We did meet 2 wonderful sets of people. Jurgen and Sharon from Florida, and Jurgen told us wonderful stories from when he back packed around the world for a couple of years in his 20s (he is now in his mid 70s with the same sense of fun and adventure as ever!). Also a great family from Oregon, Stacey, Ryun and their 2 great boys-Heath and Payton. We had dinner with them a few times as they were such good company and they were also great dancers-all of them dancing every night in the nightclub!
Other highlights were Anchorage, where we visited the nearby glacier of Portage aboard a small boat and then went to the Alaska wildlife conservation centre, which provided spacious enclosures and care for its injured and orphaned animals including black and brown bears, wolves, moose, elks, etc. In Homer we spotted a wild moose feeding on the wetlands and a pair of bald eagles nesting. In Sitka, we visited a wonderful place for orphaned bears called the Fortress of the Bear. The 8 bears were housed in 2 acres of space and it was possible to view them close up. They were clearly happy, well looked after and stimulated-2 of them were swimming and playing in a large lake in the middle of their enclosure. The mission at the Fortress of the bear is to rescue orphaned bear cubs, bring them back to full health and provide them with a long enriched life. Other than here, Alaska has no bear rehabilitation programme in place so orphaned cubs are routinely shot for lack of an alternative. They would eventually like to see the law in Alaska change, so that the bear cubs can be released back into the wild, where they belong. We also visited the rapture recue centre which cares for injured eagles and other birds, releasing those which have been rehabilitated back into the wild.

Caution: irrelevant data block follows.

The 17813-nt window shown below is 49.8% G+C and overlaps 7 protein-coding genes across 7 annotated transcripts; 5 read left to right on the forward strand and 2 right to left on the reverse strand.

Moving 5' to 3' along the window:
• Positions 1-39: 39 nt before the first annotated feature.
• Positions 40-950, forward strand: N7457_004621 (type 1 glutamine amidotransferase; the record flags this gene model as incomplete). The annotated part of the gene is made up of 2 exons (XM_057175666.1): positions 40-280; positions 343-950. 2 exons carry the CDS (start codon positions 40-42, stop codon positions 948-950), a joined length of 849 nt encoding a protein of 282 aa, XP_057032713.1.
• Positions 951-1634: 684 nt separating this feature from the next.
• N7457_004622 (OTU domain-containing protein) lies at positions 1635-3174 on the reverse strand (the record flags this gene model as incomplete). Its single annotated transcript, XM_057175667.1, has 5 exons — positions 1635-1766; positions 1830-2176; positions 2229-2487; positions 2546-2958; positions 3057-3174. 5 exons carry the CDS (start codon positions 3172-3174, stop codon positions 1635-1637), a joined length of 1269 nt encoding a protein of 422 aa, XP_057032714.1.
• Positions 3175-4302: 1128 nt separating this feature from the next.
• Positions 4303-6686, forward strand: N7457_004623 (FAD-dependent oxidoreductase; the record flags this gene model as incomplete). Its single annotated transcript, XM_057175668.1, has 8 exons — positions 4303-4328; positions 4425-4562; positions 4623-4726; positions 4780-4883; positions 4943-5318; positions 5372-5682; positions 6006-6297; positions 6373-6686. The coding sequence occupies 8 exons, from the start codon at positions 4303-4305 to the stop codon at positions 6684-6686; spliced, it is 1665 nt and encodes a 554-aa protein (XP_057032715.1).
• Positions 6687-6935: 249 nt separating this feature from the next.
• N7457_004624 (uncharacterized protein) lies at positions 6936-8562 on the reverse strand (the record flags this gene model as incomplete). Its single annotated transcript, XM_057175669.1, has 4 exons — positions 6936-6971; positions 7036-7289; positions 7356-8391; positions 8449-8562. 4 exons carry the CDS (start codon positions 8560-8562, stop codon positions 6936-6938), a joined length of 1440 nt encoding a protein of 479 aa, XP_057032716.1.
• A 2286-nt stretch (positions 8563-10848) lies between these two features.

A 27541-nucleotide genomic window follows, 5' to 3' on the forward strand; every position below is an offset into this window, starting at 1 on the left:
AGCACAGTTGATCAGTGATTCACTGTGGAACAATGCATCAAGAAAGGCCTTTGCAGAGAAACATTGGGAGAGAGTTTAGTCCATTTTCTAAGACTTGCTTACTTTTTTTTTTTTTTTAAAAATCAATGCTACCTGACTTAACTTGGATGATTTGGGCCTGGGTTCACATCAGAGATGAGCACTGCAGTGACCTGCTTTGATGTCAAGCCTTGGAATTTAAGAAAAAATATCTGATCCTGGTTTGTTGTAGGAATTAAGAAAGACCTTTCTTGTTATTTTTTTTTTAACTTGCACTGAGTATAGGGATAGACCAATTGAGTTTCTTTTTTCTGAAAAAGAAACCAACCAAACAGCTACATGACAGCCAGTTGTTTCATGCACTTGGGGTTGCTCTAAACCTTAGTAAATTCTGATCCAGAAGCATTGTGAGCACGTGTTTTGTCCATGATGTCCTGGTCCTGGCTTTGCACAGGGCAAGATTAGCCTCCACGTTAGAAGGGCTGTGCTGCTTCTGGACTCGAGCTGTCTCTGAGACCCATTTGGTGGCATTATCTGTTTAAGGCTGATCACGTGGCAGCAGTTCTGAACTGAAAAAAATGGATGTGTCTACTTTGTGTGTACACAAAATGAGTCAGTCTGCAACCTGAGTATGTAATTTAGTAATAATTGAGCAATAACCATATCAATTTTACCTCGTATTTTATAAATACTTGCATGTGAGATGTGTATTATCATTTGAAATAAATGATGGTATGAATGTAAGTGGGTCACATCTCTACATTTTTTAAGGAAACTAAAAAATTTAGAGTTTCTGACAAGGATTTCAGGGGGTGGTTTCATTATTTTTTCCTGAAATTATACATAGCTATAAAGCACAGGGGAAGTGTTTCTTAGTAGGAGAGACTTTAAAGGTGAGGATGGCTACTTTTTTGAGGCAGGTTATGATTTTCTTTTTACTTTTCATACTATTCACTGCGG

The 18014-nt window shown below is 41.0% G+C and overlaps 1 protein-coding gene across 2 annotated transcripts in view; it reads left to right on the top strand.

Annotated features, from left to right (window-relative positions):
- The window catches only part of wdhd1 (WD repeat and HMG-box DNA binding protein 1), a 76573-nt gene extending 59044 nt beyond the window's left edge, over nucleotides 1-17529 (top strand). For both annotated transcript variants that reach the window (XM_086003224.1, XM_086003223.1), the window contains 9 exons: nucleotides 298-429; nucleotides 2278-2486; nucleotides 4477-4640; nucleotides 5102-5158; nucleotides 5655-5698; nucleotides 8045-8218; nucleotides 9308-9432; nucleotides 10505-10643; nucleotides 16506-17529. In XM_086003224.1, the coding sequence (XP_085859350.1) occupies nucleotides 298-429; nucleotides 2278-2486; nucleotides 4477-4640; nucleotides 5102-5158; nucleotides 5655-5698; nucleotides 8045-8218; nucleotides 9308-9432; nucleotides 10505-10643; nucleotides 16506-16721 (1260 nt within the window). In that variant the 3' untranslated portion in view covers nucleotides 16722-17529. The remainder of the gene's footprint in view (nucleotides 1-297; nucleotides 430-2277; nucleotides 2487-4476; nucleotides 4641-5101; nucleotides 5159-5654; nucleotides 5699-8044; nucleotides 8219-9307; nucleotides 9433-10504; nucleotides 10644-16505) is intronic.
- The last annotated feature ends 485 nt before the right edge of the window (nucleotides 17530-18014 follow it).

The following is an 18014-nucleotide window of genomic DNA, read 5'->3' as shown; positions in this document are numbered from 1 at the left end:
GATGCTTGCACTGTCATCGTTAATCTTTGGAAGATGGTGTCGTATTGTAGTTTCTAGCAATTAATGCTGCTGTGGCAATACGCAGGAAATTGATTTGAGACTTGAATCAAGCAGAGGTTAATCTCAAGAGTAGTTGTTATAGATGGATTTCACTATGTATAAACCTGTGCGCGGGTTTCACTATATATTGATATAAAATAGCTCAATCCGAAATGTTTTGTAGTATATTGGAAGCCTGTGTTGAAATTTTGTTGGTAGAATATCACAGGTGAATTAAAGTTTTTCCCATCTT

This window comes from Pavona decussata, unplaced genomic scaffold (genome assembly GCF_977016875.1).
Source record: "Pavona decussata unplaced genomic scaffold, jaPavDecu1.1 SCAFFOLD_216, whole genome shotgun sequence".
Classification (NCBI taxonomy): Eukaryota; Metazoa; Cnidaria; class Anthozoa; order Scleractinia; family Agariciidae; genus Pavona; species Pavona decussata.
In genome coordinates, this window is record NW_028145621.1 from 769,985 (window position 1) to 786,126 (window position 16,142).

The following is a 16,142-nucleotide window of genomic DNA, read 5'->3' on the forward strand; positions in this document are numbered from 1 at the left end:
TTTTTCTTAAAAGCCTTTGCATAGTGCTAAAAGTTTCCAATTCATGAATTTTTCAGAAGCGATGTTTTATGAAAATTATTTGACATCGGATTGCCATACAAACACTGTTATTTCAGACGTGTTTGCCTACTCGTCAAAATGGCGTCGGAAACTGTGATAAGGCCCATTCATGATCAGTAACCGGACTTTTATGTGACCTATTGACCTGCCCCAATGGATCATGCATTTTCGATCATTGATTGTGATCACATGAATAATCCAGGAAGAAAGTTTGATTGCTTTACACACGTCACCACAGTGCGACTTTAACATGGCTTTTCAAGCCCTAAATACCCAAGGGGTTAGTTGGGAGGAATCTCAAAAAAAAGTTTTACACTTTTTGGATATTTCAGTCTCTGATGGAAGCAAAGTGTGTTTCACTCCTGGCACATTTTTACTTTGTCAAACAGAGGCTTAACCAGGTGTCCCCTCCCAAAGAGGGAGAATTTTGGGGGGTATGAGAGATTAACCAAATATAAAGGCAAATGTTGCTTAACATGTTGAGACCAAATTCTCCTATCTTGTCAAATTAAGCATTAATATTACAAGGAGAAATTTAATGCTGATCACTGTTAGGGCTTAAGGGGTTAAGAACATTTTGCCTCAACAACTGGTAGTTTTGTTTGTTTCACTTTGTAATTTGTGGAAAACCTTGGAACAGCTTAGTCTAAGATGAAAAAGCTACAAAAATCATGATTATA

Sitka was also interesting for its Russian style buildings-as Alaska was owned by the Russians until 1867 when the USA purchased it for just over 7 million dollars, the transfer taking place in Sitka.
We spent an afternoon scenic cruising on our ship to the Hubbard glacier, which was spectacular. Although we stopped within a mile of it-it felt really close and we could see and hear chunks of ice carving into the sea.
The last day of the cruise was spent in Victoria, on Vancouver island, a place we were familiar with from our 5 weeks on the island. We walked the harbour path and rejoiced that we would be free again the following day! "Get me off this sodding boat" said Jen much to Gav`s amusement!
We were delighted to disembark in Seattle and found a camp site on Bainbridge island, a ferry ride from the city centre. We caught the ferry for 2 days into the centre of town whilst we saw the sights. On day 1, we were hijacked by a couple of young lads who were trying to get people to attend a timeshare presentation. They were offering all sorts of incentives and we managed to get them to offer free tickets to all of the sights we had planned to see over the next few days! For this, we were whisked off by taxi to a posh hotel and introduced to our personal timeshare agent, Matt. Poor Matt. We were both very polite and listened intently to everything he had to say. We also answered his questions very honestly, so when he asked us both what our dream vacation would be, I answered honestly ,that I would love to travel to outer space. Well, he went a shade of grey, as I am not sure they are doing timeshares in space....yet! After 2 hours, the poor lad was sweating and bought in the big gun. He spent abut 2 minutes with us and realised we were not going to buy a time share in their luxury hotel chin, and sent us off with our free tickets!
We visited the Space needle and its superb viewing platform with views across Seattle and beyond, the amazing Chiully glass and gardens and did an underground tour of Seattle. My favourite place was free to enter: the Bill and Melinda Gates foundation which displayed in an interactive and entertaining way, the monumental good work they do around the world. One of their goals is to inspire others to make a difference and it this place really facilitated that. Armed with loads of leaflets, Jen marched off ready to try and change the world again!
We loved Seattle and now plan to head to the national parks of Mount Rainier and St Helens. We are so glad to be back in Ruby!